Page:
> in partitoning, as in re-allocating detected filesystems. Even with
    > "Expert" mode, it:
    >
    > - does not list the existing swap partition, which the installer
    > just activated and is using!
    >
    > - de-select "suggest separate /home ptn" still tries to use
    > Xubuntu's root for Suse 10.2
    >
    > - Wants to use /dev/hda9 (a non-existent ptn) for (some random Suse
    > 10.2 ptn).
    >
    > - Wants to use Xubuntu's root ptn in Suse as /usr or /boot or /home
    > ...
    >
    > I expect "expert" means *expert*, as in, "here's what you have to work
    > with. *Don't* you dare touch any of the others, damnit!"
    >
    > OpenSuse 10.2 failed. We're abandoning Suse. Zenwalk 4.6.1 (as an
    > example) got it all right, as does stock Debian stable. OpenSuse 10.2
    > apparently cannot be trusted in a multi-boot setting to *leave the
    > others alone, damnit.* I definitely won't be back as long as this is
    > the way it behaves.
    >
    > Back to the drawing board? I was impressed with Suse when I used it a
    > few years ago. This installer (wrt partitioning) is broken and
    > unusable in multi-boot settings. Caveat emptor.


    If you managed SUSE Linux 10.1 than openSUSE 10.2 should be a cake walk.
    The Expert Partitioning:
    - will list swap and all other partitions,
    - will obey limits that you set
    so I don't know what you call expert mode. There are 2 other choices based
    on YaST proposal, that are not expert mode.

    --
    Regards,
    Rajko.

  4. Re: 10.2 partitioning. Sucks!

    s. keeling wrote:
    > I expect "expert" means *expert*, as in, "here's what you have to work
    > with. *Don't* you dare touch any of the others, damnit!"


    Well, to me the EXPERT should be the person using it. That means it
    should say 'This is something I have figured out, but hey, YOU are the
    _expert_, figure it out yourself.

    Obviously you do not understand the concept of a 'proposal'.

    houghi
    --
    Always listen to experts. They'll tell you what can't be done,
    and why. Then do it.
    -- Heinlein : Time Enough For Love

  5. Re: 10.2 partitioning. Sucks!

    houghi wrote:

    > s. keeling wrote:
    >> I expect "expert" means *expert*, as in, "here's what you have to work
    >> with. *Don't* you dare touch any of the others, damnit!"

    >
    > Well, to me the EXPERT should be the person using it. That means it
    > should say 'This is something I have figured out, but hey, YOU are the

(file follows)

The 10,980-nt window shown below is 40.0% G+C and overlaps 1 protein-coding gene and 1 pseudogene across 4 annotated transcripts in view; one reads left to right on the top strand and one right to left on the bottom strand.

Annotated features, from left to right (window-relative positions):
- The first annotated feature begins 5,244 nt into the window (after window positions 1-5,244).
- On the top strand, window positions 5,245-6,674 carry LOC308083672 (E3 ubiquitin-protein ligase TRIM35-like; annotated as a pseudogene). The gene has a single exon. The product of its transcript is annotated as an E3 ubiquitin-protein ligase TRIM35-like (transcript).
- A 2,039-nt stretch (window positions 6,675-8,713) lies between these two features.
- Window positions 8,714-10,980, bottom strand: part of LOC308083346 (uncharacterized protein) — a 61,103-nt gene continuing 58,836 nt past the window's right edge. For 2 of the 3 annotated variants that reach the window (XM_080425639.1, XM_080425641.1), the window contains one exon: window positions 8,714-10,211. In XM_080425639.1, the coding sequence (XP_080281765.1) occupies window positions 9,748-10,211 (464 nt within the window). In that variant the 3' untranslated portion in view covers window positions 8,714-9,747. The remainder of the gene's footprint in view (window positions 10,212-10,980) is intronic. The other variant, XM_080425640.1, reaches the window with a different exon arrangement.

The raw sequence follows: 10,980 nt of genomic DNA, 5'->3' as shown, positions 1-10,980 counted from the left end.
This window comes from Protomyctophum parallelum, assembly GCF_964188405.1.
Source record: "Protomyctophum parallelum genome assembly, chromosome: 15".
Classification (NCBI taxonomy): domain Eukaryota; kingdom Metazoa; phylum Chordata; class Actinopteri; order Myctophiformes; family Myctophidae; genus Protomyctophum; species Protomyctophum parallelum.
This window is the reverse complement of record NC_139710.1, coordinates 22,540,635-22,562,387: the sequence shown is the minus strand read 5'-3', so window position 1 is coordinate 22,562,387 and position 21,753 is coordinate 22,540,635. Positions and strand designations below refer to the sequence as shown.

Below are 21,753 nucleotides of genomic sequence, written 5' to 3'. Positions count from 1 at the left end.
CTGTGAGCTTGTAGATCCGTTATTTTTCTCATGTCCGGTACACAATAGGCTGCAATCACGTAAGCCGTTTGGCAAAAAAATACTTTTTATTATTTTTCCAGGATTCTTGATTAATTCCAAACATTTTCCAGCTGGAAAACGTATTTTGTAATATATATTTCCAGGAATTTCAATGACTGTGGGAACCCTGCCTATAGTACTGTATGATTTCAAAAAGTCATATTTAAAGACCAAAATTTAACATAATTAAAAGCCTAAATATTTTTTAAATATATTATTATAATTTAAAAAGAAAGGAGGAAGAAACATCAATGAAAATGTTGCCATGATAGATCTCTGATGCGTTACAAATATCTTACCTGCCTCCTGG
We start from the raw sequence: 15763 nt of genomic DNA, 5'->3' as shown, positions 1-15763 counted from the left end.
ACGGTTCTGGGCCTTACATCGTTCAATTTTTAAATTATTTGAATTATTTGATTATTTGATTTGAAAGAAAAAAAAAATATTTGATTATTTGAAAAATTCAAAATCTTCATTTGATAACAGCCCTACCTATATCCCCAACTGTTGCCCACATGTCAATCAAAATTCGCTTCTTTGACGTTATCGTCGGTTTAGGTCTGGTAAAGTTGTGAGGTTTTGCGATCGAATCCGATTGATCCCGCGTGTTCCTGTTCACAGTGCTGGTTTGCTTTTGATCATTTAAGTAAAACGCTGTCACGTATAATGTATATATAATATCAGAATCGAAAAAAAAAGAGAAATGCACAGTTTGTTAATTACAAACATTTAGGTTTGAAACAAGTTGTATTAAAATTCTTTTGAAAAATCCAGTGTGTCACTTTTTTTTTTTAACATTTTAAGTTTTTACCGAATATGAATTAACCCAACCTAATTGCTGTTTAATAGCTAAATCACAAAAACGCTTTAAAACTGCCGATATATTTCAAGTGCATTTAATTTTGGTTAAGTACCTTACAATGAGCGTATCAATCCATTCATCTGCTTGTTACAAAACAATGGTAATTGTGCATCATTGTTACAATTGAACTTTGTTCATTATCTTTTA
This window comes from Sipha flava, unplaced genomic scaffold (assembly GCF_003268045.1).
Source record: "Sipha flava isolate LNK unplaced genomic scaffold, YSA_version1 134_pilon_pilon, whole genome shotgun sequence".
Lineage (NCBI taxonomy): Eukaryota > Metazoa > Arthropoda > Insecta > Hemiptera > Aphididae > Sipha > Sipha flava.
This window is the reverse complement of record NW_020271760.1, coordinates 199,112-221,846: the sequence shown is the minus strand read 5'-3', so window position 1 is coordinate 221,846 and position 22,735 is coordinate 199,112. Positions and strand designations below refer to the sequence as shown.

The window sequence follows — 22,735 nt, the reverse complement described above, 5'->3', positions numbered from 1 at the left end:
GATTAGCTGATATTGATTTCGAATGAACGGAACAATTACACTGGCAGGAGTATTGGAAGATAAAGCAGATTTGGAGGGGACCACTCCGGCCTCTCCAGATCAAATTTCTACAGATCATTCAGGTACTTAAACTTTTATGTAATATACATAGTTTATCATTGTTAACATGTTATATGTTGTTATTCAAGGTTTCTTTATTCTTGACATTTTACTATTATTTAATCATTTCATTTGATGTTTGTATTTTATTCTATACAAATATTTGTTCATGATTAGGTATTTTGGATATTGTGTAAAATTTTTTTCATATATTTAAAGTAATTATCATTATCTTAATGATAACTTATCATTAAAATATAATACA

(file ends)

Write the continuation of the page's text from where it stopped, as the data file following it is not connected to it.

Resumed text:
> _expert_, figure it out yourself.
    >
    > Obviously you do not understand the concept of a 'proposal'.
    >
    > houghi


    there is a Distro just for partitioning called GParted

    I have used this and it is good

    My Number one recommendation for partitioning




    it even works with lesser operating systems

  6. Re: 10.2 partitioning. Sucks!

    Rajko M. wrote:

    > If you managed SUSE Linux 10.1 than openSUSE 10.2 should be a cake walk.
    > The Expert Partitioning:
    > - will list swap and all other partitions,
    > - will obey limits that you set
    > so I don't know what you call expert mode. There are 2 other choices based
    > on YaST proposal, that are not expert mode.


    I also had problems with the partitioning. It looked to me as if the
    swap partition must be "formatted" somehow, before SuSE can use it. At
    least it was not sufficient to set the partition type to "swap". I could
    solve that problem, using another VM with a working Linux, adding the
    swap partition as another virtual drive, and formatting it for a swap
    partition. Then I could resume to install SuSE 10.2, using that drive
    for swap.

    As long as I'm not sure which Linux to use, I'm happy with virtual
    machines, which I can swap in and out without any trouble for my host
    system.

    DoDi

  7. Re: 10.2 partitioning. Sucks!

    Hans-Peter Diettrich ha scritto:
    > It looked to me as if the
    > swap partition must be "formatted" somehow, before SuSE can use it. At
    > least it was not sufficient to set the partition type to "swap".


    of course it has to be formatted (mkswap), if I remember correctly in
    avanced mode you have to check the "format" box.

    --
    Lorenzo `paulatz' Paulatto
    Trieste

    ``Grandissima mi par l'inezia di coloro che vorrebbero che Iddio avesse
    fatto l'universo pił proporzionato alla piccola capacitą del lor discorso.''
    --Galileo Galilei (Opere VII)

  8. Re: 10.2 partitioning. Sucks!

    On Fri, 27 Jul 2007, houghi wrote:-

    >s. keeling wrote:
    >> I expect "expert" means *expert*, as in, "here's what you have to work
    >> with. *Don't* you dare touch any of the others, damnit!"

    >
    >Well, to me the EXPERT should be the person using it.


    Well, since the expert tab provides many more customisation options, I
    think you could be right.

    >That means it
    >should say 'This is something I have figured out, but hey, YOU are the
    >_expert_, figure it out yourself.


    I think he's just selected the wrong installation option. He is/was
    wanting to upgrade/replace 10.1 with 10.2. Unless he's wanting a
    completely fresh install, the best option is to use the upgrade. And if
    he's wanting to do a fresh install, well I've included the required